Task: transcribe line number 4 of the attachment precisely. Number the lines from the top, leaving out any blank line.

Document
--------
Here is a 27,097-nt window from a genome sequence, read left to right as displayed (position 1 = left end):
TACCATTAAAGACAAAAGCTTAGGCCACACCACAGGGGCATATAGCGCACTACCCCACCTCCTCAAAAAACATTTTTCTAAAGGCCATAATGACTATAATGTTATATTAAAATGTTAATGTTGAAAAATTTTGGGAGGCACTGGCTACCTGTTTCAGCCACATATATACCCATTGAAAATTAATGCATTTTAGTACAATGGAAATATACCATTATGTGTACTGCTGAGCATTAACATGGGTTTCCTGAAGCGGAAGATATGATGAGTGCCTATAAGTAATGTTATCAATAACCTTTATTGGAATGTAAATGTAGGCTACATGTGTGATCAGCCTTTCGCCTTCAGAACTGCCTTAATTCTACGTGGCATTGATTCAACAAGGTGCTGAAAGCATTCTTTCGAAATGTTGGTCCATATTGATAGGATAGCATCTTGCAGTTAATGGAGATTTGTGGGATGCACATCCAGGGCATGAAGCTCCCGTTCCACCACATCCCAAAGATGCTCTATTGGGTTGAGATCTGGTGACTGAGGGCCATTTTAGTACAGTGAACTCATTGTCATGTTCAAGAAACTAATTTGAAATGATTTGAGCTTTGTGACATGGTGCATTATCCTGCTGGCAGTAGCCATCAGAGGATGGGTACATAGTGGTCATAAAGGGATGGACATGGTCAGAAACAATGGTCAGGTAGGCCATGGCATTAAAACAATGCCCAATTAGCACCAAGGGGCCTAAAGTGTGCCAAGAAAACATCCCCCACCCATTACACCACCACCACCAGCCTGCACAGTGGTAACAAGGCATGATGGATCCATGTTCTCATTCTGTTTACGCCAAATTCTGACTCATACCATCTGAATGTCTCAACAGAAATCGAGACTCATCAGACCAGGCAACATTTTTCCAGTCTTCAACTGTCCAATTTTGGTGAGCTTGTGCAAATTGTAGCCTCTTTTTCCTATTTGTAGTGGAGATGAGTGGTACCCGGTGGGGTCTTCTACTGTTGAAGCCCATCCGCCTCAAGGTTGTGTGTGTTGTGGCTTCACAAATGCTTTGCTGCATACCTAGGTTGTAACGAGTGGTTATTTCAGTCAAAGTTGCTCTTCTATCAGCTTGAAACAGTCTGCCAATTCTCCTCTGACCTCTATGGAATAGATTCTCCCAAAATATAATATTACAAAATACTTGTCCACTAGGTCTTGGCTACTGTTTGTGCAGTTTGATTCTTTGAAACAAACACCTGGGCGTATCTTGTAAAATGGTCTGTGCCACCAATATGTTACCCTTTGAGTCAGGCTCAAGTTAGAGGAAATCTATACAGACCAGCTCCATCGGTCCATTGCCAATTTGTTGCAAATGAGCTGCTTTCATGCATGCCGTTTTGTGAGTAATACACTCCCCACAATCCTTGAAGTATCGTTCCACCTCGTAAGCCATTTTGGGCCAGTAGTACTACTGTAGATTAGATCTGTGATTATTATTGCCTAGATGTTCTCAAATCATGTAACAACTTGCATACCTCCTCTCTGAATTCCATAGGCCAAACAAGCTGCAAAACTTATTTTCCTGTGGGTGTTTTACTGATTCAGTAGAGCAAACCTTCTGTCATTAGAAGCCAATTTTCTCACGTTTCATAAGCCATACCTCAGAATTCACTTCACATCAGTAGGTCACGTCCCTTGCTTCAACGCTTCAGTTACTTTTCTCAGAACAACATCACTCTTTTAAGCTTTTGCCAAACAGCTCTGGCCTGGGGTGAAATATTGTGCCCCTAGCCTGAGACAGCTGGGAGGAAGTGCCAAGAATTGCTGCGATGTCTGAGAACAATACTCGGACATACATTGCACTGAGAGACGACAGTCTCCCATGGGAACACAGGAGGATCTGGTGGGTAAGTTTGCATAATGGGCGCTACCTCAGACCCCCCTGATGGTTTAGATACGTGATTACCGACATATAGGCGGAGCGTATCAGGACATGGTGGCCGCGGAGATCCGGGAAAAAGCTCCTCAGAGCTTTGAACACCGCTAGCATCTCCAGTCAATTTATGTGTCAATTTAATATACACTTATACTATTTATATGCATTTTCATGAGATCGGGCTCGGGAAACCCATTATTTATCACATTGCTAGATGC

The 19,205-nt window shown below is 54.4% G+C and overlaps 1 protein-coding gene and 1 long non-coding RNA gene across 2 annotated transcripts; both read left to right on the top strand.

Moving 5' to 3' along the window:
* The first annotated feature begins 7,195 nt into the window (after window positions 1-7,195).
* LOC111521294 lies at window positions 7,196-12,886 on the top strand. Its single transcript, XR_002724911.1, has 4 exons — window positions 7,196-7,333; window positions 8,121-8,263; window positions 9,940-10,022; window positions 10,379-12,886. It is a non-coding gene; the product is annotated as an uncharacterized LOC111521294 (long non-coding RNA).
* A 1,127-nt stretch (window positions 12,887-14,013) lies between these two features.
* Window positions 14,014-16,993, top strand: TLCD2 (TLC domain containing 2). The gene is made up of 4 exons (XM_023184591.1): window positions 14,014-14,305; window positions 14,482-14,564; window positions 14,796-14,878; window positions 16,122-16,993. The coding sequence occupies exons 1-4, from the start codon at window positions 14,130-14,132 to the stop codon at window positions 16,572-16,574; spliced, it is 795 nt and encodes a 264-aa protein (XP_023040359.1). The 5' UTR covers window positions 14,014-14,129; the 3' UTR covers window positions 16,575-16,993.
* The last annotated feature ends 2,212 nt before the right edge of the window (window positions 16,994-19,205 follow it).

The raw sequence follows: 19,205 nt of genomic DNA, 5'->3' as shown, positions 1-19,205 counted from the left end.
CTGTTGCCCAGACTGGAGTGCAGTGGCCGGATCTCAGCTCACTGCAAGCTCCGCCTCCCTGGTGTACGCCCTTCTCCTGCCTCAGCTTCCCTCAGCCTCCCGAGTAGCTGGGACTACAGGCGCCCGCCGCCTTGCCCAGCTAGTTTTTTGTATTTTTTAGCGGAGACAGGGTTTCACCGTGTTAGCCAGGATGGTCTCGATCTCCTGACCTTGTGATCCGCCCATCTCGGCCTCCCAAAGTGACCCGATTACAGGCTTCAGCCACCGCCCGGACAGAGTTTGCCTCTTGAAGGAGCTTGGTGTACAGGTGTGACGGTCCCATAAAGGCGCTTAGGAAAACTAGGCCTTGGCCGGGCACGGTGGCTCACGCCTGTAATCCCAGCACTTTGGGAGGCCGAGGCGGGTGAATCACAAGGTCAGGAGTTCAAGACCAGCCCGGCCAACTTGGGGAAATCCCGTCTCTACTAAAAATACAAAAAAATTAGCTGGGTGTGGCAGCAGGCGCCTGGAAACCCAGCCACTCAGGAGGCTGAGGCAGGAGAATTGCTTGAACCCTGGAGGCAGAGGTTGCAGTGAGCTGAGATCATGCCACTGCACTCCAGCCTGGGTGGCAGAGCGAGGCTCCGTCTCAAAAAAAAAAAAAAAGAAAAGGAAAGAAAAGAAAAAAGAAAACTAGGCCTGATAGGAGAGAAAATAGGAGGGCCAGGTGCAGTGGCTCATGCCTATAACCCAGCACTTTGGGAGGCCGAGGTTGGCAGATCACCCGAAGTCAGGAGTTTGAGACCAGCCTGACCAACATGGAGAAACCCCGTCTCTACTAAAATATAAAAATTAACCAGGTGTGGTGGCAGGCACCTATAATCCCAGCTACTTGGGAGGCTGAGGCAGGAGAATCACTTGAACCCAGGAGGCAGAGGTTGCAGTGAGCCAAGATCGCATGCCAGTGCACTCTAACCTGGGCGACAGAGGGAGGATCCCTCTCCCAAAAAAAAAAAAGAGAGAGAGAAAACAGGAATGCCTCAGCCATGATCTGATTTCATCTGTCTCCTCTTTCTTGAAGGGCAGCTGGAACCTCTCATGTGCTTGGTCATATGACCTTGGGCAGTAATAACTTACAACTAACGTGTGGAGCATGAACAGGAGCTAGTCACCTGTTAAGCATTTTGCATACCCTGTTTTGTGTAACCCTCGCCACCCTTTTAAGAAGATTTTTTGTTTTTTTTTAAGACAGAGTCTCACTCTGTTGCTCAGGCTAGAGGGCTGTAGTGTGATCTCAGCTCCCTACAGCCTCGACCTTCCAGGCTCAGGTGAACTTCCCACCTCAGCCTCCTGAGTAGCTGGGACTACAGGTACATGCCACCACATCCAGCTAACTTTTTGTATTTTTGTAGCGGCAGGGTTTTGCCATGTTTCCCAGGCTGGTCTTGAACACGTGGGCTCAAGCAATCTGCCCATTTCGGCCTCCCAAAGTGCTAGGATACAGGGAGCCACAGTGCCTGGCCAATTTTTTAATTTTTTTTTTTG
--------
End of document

Moving 5' to 3' along the window: